Back in 2015 I explored how our five primary senses—sight, smell, taste, touch, and hearing—were being re-created using sensors. Our senses are how we navigate life: they give us a perspective of the environment around us, and help us interpret the world we live in. But we’re also limited by the sensory world. If a sense is diminished, there may be a way to approximate or enhance its effects (as we do with hearing aids) or rely on another sense in a compensatory fashion (as with braille and sign language).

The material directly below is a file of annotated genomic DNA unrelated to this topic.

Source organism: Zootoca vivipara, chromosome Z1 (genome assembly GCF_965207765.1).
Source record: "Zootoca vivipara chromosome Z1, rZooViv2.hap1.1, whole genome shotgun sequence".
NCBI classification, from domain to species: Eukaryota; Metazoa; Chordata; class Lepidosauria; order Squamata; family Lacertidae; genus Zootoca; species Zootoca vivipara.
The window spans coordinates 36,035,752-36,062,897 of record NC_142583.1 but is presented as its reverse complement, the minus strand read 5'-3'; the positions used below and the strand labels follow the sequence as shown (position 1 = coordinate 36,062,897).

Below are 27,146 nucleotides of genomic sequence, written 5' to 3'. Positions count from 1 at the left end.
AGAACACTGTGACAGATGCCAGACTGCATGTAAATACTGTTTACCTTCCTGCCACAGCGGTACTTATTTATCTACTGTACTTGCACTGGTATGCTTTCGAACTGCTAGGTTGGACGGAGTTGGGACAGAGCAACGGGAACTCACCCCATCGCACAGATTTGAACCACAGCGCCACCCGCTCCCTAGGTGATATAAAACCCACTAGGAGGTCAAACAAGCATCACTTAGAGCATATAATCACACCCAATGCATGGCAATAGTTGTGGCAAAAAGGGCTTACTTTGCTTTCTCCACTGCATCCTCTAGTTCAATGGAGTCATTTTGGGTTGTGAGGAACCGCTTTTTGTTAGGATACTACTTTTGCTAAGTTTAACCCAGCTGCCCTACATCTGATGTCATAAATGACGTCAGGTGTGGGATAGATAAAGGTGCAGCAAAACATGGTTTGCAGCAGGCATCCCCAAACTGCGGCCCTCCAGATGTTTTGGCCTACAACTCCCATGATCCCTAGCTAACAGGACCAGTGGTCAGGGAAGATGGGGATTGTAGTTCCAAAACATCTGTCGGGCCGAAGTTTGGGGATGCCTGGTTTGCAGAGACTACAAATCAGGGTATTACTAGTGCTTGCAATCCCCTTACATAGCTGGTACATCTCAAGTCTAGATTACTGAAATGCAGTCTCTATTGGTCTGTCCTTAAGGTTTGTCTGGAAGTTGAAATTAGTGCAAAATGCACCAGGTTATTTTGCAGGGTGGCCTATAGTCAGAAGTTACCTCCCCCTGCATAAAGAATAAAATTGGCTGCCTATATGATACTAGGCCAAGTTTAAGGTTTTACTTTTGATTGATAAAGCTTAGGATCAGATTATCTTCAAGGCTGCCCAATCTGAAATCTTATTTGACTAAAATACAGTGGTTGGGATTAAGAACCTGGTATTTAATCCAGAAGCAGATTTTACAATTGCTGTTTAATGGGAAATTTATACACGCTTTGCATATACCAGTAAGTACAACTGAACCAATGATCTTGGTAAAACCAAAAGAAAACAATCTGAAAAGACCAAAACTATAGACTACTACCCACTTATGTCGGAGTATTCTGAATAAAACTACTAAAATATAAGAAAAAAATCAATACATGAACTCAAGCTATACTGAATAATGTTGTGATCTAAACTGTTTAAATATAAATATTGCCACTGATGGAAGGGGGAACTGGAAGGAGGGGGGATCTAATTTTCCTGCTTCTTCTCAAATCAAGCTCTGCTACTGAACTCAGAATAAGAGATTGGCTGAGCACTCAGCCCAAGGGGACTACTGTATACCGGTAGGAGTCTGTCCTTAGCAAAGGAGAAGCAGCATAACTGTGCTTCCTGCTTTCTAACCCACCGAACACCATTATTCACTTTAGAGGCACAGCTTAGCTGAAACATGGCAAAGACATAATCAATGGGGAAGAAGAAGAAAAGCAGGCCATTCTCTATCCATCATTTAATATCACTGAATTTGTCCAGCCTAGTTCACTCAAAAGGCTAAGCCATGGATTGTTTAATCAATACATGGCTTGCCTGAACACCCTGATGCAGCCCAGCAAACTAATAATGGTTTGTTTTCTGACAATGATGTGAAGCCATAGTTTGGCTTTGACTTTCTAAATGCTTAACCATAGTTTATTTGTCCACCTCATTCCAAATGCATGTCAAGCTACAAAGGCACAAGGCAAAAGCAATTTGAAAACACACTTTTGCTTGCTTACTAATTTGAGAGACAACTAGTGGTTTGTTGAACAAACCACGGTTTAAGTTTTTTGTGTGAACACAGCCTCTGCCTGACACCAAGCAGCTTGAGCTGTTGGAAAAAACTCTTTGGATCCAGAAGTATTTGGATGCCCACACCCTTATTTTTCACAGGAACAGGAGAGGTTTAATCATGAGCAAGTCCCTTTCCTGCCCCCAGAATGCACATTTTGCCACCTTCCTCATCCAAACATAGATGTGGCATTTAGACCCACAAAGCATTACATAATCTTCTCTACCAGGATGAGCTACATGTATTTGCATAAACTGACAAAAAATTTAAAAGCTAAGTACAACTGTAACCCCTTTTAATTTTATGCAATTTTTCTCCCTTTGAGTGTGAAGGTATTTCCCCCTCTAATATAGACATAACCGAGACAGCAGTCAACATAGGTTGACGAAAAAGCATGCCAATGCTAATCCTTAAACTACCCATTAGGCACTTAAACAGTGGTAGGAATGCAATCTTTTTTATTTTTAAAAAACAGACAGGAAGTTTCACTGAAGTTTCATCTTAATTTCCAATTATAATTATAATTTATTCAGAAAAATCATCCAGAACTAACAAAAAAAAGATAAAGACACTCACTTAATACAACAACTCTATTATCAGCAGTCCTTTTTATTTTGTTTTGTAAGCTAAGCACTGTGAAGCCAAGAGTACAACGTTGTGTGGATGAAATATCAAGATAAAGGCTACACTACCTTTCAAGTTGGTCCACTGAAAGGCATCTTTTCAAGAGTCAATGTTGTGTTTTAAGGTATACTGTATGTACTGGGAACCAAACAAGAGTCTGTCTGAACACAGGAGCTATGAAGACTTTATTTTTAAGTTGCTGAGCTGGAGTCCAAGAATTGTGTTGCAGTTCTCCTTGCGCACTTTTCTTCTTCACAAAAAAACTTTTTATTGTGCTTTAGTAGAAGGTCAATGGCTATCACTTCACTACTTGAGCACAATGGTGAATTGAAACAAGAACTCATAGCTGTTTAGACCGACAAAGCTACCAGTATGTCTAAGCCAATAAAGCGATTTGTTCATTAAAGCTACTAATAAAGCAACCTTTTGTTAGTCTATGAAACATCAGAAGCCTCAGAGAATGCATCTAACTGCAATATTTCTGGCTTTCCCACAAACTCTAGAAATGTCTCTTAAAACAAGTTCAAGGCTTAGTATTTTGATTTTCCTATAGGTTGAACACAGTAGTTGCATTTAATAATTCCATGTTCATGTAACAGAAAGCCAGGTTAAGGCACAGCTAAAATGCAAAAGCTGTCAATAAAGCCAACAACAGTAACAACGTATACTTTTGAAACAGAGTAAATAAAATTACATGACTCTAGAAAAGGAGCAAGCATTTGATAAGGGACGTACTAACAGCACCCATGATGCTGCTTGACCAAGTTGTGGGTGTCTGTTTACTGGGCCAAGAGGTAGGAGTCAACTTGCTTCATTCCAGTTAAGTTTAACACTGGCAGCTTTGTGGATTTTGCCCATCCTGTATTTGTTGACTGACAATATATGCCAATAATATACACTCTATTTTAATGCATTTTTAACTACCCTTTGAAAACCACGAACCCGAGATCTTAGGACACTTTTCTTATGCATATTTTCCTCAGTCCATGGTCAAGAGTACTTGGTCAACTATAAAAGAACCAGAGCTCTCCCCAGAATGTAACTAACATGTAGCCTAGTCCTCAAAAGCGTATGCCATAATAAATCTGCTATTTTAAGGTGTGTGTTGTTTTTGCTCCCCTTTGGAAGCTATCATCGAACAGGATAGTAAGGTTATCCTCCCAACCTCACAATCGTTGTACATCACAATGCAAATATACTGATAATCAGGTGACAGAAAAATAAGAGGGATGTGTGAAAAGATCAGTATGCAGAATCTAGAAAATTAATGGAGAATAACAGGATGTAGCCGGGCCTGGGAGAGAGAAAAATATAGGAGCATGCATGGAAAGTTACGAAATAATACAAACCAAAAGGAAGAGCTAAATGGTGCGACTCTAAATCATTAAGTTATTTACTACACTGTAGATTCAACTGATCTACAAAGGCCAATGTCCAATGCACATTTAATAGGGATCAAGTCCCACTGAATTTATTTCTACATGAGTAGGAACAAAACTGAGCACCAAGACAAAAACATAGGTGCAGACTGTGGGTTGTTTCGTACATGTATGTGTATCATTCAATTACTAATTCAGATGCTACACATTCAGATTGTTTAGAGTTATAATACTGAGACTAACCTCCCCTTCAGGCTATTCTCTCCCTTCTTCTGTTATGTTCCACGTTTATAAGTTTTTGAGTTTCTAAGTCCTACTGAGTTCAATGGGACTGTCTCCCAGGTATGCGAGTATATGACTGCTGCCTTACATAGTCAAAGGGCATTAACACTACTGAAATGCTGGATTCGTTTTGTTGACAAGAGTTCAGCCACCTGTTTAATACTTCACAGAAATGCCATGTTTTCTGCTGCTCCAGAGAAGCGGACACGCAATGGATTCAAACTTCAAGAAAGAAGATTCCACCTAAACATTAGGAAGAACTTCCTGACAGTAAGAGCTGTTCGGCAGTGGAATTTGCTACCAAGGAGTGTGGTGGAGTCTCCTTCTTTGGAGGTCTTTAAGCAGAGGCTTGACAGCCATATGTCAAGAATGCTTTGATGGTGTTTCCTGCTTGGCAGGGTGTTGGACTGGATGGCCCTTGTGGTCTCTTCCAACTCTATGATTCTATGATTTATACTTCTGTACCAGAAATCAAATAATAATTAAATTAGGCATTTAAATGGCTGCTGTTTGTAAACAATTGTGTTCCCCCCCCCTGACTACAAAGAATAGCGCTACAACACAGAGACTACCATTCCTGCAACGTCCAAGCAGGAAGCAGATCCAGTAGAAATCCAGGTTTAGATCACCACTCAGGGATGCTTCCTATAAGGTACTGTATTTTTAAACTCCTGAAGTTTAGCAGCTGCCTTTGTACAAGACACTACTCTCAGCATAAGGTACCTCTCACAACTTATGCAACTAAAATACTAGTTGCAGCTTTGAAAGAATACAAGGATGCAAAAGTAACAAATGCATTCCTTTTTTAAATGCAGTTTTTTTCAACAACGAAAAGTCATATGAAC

Today, gadgets (and IoT technologies) are being built that work in conjunction with, or completely replace, capabilities of the eyes, ears, nose, tongue, and hands. Sensory receptors can be replaced with micro-chipped devices that perform the same functions as these receptors, attached to or integrated with our bodies.
The technology in 2015 was eye-opening (ha-ha), but I wanted to examine how much things have advanced over the past few years.